When Hubby and I married we knew we wanted a baby right away. Five months later we got pregnant with Monkey and in December of that year he came earthside and turned us into a family of three. 

Most of my friends who had their first babies around the same time I did waited a little more or a little less than a year before trying to bake bun #2. I waited to feel that twinge of wanting a second, of feeling that we needed another child, but it didn't come as fast as I thought. We even talked about stopping at one and just having Monkey. After all, we couldn't ask for a better, cuter kiddo.

Eventually we decided that we did definitely want another b…

The Elephant

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There is an elephant in our marriage.
Sometimes we talk about it. Sometimes we don't.
Sometimes I am fond of the elephant. Having one makes me feel special, important, part of this sub-culture of elephant owners. It's unique and not every marriage has one, that's for sure. I am certainly proud to have one. People say, "Oh! You have an elephant! Good for you. I would never be able to have one". They say it like having an elephant requires super powers. It doesn't. It just requires love and work and determination. Every marriage requires those things, but especially those with elephants.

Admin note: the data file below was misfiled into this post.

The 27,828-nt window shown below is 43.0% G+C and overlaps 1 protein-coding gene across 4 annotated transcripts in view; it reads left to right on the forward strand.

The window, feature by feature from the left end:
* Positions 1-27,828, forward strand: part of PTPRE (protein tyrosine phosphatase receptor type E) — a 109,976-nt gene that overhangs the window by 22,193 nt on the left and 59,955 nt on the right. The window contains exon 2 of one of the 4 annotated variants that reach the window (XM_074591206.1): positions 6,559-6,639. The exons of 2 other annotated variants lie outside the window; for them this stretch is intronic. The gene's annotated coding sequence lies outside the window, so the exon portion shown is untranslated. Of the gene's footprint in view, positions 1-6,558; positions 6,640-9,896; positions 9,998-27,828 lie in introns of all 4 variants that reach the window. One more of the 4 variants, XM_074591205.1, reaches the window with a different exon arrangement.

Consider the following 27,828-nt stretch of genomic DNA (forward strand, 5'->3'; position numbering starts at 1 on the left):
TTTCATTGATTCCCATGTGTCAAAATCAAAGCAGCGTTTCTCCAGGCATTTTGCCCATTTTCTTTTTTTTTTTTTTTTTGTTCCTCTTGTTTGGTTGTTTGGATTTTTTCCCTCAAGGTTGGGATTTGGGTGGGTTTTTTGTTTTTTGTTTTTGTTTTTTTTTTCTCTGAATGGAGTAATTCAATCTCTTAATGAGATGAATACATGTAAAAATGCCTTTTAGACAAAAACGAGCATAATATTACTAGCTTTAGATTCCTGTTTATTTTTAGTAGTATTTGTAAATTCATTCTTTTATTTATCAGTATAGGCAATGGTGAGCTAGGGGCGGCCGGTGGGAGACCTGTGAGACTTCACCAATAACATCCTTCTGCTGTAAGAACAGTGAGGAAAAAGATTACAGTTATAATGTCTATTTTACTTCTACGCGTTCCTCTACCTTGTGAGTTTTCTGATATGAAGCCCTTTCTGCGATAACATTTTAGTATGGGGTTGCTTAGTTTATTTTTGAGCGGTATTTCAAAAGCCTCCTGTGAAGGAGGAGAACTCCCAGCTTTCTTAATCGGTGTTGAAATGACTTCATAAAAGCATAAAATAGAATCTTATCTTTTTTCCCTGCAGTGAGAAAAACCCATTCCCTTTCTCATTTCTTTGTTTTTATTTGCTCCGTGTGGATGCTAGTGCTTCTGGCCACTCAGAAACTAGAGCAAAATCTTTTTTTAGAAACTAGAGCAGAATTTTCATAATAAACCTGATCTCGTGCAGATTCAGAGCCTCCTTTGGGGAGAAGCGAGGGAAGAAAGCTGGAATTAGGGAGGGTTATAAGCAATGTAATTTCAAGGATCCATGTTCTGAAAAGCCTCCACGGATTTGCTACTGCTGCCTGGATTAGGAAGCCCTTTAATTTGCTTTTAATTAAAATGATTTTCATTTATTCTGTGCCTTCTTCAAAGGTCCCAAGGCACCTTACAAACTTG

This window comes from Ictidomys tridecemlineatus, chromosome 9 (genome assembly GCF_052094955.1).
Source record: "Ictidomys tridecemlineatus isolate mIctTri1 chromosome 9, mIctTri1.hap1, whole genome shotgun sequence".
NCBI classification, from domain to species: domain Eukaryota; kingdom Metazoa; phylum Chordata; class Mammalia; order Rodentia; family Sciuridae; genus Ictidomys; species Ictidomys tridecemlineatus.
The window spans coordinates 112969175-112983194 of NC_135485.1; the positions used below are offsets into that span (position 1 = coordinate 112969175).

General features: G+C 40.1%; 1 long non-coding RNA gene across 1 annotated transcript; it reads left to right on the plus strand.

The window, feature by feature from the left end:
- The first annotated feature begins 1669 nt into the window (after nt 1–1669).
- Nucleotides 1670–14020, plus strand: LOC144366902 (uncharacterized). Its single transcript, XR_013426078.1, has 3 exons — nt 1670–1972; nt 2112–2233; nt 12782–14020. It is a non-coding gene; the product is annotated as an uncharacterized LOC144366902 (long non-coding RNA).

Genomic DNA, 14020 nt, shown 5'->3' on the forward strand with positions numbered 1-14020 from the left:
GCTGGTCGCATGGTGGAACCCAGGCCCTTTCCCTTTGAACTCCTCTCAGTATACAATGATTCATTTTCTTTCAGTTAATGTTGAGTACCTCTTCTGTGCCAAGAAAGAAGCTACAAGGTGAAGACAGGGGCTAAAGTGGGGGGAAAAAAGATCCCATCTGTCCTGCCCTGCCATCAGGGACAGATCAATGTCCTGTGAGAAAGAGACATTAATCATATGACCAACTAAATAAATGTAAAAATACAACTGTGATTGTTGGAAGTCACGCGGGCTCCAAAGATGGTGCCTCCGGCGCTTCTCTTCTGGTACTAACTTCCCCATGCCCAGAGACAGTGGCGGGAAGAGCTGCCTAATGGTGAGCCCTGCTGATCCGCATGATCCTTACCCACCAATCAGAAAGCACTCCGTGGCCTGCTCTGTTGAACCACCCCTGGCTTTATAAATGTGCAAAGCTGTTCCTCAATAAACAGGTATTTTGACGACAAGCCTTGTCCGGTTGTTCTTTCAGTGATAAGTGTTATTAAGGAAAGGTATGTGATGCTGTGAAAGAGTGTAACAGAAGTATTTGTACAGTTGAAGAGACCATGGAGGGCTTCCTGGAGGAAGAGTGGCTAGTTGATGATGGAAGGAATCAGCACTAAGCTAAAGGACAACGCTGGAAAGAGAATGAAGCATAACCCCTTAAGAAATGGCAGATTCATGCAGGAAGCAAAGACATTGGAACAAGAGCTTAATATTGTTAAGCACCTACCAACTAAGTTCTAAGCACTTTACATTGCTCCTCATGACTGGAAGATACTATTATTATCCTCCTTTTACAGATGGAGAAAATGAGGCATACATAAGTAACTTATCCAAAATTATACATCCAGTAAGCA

When you meet another woman who also has an elephant, there is an obvious and instant connection. Those of us who have them know that no matter what any other man and woman have, if they don't have an elephant they can never fully understand the care it requires. And the burden it places.
Sometimes we talk about our elephant. Sometimes we don't.
Sometimes, despite its enormity…

Type A's Don't Like Deployment

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I'm a planner.
I like to know where I'm going and when and for how long I'll be gone and what I'll do while I'm there.
I like to plan a weekly menu so I know what we're eating each night and can make sure we have all the groceries we will need for those meals.
I lay my kids' clothes out the night before so we're ready for the morning and I make Monkey's school lunch the night before. 
I have two calendars - one on my phone and one on my wall. I reference each one daily to make sure I haven't missed anything.
I start buying Christmas gifts in August.
We found out the sex of both of our kids at 18/20 weeks so I could get ready for our boys.